We know the LA Times has been laying off people left and right, but this is not what we expected when we heard about major changes afoot at the paper last week. Plus, it’s a major cut.
Variety: The Los Angeles Times is undergoing a major overhaul, downsizing as of March 2 into four main news sections and discontinuing the stand-alone California section. As a result, the Times will lay off another 300 staffers, including 70 in editorial.
The Times plans to fold the California local news coverage into its A-section, which will lead off inside with California-centric news, followed by national and international coverage and the opinion pages.
The change will free up room on the Times’ press runs to allow the profitable Calendar section to shift to a later deadline and incorporate more breaking news. At present the section has an early afternoon deadline.
Indeed, this news of the later deadline for the Calendar section was what first fuelled speculation about what would happen to the rest of the paper.
LA Observed (from a source): [T]he Times’ press capacity can only produce four sections in the live run [which prints the sections that get the later deadline]. Currently it has the main news section, California, Business and Sports. Obviously, the main news section and Sports have to be there. But it means that one of the other two either has to move into the earlier pre-print — where Calendar currently runs, and which would turn the section into frozen food, with pointlessly early deadlines — or dies as a separate entity….
We assumed the Business section would get the early afternoon deadline. After all, the financial industry is based on the East Coast, so it’s day is over by 2-3 p.m. Pacific time. But clearly, that’s not what happened.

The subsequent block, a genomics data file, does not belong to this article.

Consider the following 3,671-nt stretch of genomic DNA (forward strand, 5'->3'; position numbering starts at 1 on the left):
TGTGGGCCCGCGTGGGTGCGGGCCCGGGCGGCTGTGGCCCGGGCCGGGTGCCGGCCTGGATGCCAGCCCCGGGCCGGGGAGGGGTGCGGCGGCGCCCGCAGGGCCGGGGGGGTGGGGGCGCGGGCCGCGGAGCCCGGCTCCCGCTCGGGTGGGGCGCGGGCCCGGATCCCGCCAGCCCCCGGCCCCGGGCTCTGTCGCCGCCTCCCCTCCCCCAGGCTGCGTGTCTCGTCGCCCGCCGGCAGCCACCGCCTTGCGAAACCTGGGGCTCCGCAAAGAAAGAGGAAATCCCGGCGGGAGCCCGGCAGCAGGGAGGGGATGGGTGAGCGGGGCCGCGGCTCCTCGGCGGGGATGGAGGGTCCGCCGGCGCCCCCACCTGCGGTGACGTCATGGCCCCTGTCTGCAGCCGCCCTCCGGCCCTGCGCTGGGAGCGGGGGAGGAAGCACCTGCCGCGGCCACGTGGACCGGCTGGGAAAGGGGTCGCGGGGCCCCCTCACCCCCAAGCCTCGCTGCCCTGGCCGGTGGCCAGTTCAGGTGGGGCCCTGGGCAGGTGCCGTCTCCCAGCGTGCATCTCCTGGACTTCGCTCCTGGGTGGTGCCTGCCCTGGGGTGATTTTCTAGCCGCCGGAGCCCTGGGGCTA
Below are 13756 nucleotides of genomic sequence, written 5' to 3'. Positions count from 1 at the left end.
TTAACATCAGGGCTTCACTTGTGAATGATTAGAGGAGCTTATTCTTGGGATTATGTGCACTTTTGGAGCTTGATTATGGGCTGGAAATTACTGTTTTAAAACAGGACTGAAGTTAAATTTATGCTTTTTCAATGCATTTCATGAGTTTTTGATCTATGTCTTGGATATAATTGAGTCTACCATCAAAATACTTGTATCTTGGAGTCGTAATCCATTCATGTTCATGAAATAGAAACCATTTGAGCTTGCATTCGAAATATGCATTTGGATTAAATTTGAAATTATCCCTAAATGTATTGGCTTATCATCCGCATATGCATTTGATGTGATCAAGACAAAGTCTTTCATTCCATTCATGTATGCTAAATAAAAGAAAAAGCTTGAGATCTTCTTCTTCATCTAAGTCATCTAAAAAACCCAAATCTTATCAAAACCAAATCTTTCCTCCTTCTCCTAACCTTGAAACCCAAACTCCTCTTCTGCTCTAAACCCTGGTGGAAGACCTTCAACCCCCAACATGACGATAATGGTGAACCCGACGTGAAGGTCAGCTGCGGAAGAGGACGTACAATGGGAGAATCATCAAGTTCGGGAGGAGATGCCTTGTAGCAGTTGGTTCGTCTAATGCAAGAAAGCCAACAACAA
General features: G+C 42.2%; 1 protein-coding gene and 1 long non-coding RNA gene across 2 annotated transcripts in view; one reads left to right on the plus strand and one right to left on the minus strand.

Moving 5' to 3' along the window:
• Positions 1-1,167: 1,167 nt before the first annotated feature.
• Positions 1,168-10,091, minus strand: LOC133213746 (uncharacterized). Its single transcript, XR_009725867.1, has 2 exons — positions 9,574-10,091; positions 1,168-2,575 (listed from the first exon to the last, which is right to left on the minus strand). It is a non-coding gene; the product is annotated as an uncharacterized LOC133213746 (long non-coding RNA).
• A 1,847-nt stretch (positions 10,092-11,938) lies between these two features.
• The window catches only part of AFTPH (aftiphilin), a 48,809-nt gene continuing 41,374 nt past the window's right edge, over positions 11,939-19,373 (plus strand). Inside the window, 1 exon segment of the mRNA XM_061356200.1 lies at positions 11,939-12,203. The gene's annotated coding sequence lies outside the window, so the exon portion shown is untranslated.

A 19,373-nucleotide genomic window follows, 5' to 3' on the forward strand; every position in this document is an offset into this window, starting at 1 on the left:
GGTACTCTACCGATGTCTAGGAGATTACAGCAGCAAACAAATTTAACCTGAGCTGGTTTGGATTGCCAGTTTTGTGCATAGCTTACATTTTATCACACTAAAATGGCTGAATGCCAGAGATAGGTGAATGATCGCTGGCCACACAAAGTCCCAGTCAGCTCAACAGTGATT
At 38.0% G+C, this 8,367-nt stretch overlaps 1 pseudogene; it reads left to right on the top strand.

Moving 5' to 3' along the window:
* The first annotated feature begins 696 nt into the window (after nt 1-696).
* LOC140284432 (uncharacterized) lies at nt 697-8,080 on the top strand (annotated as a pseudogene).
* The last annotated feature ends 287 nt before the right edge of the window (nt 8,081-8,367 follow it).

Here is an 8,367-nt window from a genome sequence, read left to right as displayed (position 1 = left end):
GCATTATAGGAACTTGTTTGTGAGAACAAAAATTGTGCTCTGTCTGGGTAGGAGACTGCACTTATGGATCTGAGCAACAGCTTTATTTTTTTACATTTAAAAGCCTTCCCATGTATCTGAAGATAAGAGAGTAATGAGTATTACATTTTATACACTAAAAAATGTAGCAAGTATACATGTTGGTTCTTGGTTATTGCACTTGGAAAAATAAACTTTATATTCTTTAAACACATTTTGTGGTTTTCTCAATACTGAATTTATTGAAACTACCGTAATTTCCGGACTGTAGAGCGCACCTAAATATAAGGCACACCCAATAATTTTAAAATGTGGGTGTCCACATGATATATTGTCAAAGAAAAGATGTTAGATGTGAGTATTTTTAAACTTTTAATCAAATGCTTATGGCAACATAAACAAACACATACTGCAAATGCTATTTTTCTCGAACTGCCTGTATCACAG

Variety: Times’ brass said the Business section will revive the “Company Town” showbiz-centric feature in an effort to enhance the section. Obituaries and the weather page will run in the back of this section. The Sports section will absorb classified ads.
Speaking of the East Coast, though, the LA Times has long been considered the sixth major paper that Washington insiders read (after The Washington Post, The New York Times, The Washington Times, The Wall Street Journal and USA Today) because of its solid political coverage, but it should be interesting to see how this increased focus on local news affects the paper’s standing among D.C. insiders and the media in general.
LA Observed has letters to the staff from Times publisher Eddy Hartenstein and editor Russ Stanton, and puts the cuts into perspective:
Stanton’s note says the 70 newsroom positions to be cut represents an 11% staffing bite, on top of the huge whacking that went on last year. If so, that means the new editorial staffing will be about 565 — less than half the strength at the peak under Tribune’s pre-Sam Zell ownership.
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